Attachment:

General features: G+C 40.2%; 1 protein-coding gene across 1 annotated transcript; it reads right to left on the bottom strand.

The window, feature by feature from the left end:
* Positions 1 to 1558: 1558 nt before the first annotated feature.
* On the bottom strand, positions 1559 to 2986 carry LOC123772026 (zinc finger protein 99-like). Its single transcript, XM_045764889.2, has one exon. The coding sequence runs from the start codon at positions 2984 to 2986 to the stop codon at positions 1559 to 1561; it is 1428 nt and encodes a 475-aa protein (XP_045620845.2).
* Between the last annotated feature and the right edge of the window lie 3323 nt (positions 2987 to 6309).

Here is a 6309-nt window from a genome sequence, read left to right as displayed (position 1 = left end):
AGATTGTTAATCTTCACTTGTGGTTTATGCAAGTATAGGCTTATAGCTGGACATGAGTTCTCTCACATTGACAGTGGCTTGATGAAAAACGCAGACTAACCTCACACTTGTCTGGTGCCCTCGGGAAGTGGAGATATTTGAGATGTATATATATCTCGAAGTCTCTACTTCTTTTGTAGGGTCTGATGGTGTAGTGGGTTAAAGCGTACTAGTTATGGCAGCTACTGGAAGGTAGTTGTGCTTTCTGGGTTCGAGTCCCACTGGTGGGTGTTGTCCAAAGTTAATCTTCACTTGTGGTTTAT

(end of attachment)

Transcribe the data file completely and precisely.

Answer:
General features: G+C 40.2%; 1 protein-coding gene across 1 annotated transcript; it reads right to left on the bottom strand.

The window, feature by feature from the left end:
* Positions 1 to 1558: 1558 nt before the first annotated feature.
* On the bottom strand, positions 1559 to 2986 carry LOC123772026 (zinc finger protein 99-like). Its single transcript, XM_045764889.2, has one exon. The coding sequence runs from the start codon at positions 2984 to 2986 to the stop codon at positions 1559 to 1561; it is 1428 nt and encodes a 475-aa protein (XP_045620845.2).
* Between the last annotated feature and the right edge of the window lie 3323 nt (positions 2987 to 6309).

Here is a 6309-nt window from a genome sequence, read left to right as displayed (position 1 = left end):
AGATTGTTAATCTTCACTTGTGGTTTATGCAAGTATAGGCTTATAGCTGGACATGAGTTCTCTCACATTGACAGTGGCTTGATGAAAAACGCAGACTAACCTCACACTTGTCTGGTGCCCTCGGGAAGTGGAGATATTTGAGATGTATATATATCTCGAAGTCTCTACTTCTTTTGTAGGGTCTGATGGTGTAGTGGGTTAAAGCGTACTAGTTATGGCAGCTACTGGAAGGTAGTTGTGCTTTCTGGGTTCGAGTCCCACTGGTGGGTGTTGTCCAAAGTTAATCTTCACTTGTGGTTTAT